Marty Stuart is a five time GRAMMY-winner, platinum recording artist, Lifetime Achievement Award recipient from the Americana Music Association, Grand Ole Opry star, country music archivist, photographer, musician, and songwriter. Since starting out singing gospel as a child, Stuart has spent over four
decades celebrating American roots music. His teenage years on tour with bluegrass legend Lester Flatt in the '70s were followed by six years in Johnny Cash's band in the '80s, and a chart-topping tenure as a solo artist in the '90s. Stuart hosts a Late Night Jam at The Ryman, a yearly tradition which kicks off the CMA Music Festival, with recent guests including Dolly Parton, Jerry Lee Lewis, Neko Case, Eric Church, Chris Stapleton, Maren Morris, Dan Auerbach and many more.
Wayne "The Train" Hancock
Since his stunning debut, Thunderstorms and Neon Signs, in 1995, Wayne "The Train" Hancock has been the undisputed king of Juke Joint Swing—that alchemist's dream of honky-tonk, western swing, blues, Texas rockabilly and big band. Always an anomaly among his country music peers, Wayne's uncompromising interpretation of the music he loves is in fact what defines him: steeped in traditional but never "retro"; bare bones, but bone-shaking; hardcore but with a swing. Like the comfortable crackle of a Wurlitzer 45 jukebox, Wayne is the embodiment of genuine, house-rocking, hillbilly boogie. Wayne makes music fit for any road house anywhere. With his unmistakable voice, The Train's reckless honky-tonk can move the dead. If you see him live (and he is ALWAYS touring), you'll surely work up some sweat stains on that snazzy Rayon shirt you're wearing. If you buy his records, you'll be rolling up your carpets, spreading sawdust on the hardwood floor, and dancing until the downstairs neighbors are banging their brooms on the ceiling. Call him a throwback if you want, but all Wayne Hancock wants to do, is simply ENTERTAIN you, and what's wrong with that?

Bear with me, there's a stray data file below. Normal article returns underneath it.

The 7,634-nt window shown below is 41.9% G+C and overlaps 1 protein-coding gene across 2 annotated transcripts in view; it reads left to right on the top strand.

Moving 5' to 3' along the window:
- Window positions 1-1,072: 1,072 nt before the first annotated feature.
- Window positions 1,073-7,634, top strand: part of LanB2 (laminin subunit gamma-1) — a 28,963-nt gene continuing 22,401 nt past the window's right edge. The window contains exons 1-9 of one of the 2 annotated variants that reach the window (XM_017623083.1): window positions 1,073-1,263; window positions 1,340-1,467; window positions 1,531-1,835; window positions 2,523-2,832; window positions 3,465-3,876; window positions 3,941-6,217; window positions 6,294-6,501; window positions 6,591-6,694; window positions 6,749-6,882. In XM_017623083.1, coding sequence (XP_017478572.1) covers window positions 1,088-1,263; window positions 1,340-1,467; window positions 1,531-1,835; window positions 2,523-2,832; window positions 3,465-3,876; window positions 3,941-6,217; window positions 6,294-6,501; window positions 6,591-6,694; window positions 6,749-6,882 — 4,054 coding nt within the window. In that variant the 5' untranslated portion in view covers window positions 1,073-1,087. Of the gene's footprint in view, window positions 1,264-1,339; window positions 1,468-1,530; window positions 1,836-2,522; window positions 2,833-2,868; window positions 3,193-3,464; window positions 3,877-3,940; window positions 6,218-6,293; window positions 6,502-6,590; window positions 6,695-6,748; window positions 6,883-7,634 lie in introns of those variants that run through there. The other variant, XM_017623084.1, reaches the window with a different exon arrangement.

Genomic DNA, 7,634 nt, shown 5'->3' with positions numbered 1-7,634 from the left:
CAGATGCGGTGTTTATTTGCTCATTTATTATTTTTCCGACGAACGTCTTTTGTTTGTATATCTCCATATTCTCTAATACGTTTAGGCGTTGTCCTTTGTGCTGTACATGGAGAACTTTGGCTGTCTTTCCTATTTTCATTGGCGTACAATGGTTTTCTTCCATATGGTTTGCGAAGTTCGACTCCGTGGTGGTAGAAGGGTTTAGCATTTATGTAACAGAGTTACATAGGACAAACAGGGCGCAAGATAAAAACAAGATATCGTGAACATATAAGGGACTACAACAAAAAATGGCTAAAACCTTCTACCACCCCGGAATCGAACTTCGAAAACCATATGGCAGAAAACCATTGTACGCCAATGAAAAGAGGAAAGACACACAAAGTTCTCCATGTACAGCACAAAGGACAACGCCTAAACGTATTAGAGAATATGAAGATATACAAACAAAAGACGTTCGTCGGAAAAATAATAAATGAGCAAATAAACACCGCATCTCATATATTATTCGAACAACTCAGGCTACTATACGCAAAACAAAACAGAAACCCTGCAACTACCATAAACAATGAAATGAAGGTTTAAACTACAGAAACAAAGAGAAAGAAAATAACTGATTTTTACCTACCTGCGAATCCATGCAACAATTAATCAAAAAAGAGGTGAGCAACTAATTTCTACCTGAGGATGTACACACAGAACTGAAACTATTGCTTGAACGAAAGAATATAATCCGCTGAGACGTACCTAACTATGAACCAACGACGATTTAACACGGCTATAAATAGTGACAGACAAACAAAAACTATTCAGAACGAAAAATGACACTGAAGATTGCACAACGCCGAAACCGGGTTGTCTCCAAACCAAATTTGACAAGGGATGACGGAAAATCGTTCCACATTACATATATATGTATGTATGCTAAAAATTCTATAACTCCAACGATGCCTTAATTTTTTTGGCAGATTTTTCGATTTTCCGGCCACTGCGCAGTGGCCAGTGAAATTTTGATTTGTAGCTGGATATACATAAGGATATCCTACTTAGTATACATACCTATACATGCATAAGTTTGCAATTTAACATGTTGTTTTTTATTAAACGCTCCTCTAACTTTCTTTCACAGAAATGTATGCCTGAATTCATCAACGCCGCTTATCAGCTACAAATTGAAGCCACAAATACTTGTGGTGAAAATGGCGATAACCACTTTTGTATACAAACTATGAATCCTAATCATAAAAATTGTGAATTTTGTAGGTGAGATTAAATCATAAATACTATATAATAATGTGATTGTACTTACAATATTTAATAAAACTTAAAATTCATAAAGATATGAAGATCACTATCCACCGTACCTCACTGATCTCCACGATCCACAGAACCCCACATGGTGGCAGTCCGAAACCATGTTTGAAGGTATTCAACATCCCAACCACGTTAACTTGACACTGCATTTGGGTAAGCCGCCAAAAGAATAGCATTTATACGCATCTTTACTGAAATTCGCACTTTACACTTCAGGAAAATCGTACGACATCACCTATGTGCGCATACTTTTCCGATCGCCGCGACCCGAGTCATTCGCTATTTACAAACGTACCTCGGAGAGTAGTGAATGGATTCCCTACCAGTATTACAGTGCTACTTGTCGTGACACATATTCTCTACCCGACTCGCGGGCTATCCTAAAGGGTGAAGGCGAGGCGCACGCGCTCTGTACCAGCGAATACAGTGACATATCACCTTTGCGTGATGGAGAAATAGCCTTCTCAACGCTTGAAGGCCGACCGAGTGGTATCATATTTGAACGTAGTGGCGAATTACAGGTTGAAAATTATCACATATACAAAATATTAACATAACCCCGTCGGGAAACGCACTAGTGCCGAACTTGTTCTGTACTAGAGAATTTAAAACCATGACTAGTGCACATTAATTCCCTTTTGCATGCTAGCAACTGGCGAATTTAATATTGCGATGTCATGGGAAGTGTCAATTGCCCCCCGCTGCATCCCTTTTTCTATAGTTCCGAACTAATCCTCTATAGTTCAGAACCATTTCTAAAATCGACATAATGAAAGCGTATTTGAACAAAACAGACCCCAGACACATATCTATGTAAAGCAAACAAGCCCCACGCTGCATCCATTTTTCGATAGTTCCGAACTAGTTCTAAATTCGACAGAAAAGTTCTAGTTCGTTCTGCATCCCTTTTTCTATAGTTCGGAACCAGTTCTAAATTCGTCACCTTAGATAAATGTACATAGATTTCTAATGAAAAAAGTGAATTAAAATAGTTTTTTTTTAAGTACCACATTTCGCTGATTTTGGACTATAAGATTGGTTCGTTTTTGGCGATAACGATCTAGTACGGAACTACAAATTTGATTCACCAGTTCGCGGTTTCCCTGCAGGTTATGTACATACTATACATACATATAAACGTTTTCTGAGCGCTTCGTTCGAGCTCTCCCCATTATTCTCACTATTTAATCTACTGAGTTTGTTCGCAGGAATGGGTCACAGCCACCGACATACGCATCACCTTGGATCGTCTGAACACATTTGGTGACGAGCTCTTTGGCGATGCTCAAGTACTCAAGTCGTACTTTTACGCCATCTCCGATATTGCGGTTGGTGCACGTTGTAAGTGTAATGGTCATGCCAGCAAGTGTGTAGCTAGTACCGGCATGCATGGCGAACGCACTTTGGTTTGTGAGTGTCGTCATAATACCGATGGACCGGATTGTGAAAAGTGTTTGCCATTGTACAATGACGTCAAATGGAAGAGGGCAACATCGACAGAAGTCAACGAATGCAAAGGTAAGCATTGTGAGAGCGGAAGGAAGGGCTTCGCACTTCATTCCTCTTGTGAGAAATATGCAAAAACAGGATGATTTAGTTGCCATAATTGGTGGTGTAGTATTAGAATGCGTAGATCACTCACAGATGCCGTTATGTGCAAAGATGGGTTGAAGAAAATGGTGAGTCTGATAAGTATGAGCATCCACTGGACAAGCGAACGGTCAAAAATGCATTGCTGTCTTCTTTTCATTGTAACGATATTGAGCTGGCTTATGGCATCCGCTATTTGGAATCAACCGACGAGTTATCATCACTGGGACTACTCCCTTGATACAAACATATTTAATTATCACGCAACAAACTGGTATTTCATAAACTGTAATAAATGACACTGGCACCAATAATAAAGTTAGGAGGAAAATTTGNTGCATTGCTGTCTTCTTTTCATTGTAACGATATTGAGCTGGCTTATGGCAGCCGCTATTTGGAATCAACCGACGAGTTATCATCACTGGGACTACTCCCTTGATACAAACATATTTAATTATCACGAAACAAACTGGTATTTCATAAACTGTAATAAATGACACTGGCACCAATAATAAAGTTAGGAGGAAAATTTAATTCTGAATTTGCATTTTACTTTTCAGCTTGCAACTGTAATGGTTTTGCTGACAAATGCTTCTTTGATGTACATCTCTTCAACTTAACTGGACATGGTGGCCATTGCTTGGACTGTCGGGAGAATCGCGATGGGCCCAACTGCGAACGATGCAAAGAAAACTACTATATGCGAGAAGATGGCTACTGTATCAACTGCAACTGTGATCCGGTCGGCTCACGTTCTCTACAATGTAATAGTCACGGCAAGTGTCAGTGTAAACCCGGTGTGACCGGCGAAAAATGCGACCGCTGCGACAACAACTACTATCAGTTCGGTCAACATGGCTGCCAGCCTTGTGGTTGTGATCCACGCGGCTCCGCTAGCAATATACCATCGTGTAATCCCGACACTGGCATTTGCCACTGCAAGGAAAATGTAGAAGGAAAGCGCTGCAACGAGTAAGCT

Wayne's disdain for the slick swill that passes for real deal country is well known. Like he's fond of saying: "Man, I'm like a stab wound in the fabric of country music in Nashville. See that bloodstain slowly spreading? That's me."
"A rare breed of traditionalist, one who imbues his retro obsessions with such high energy and passions that his songs never feel like the museum pieces he's trying desperately to preserve."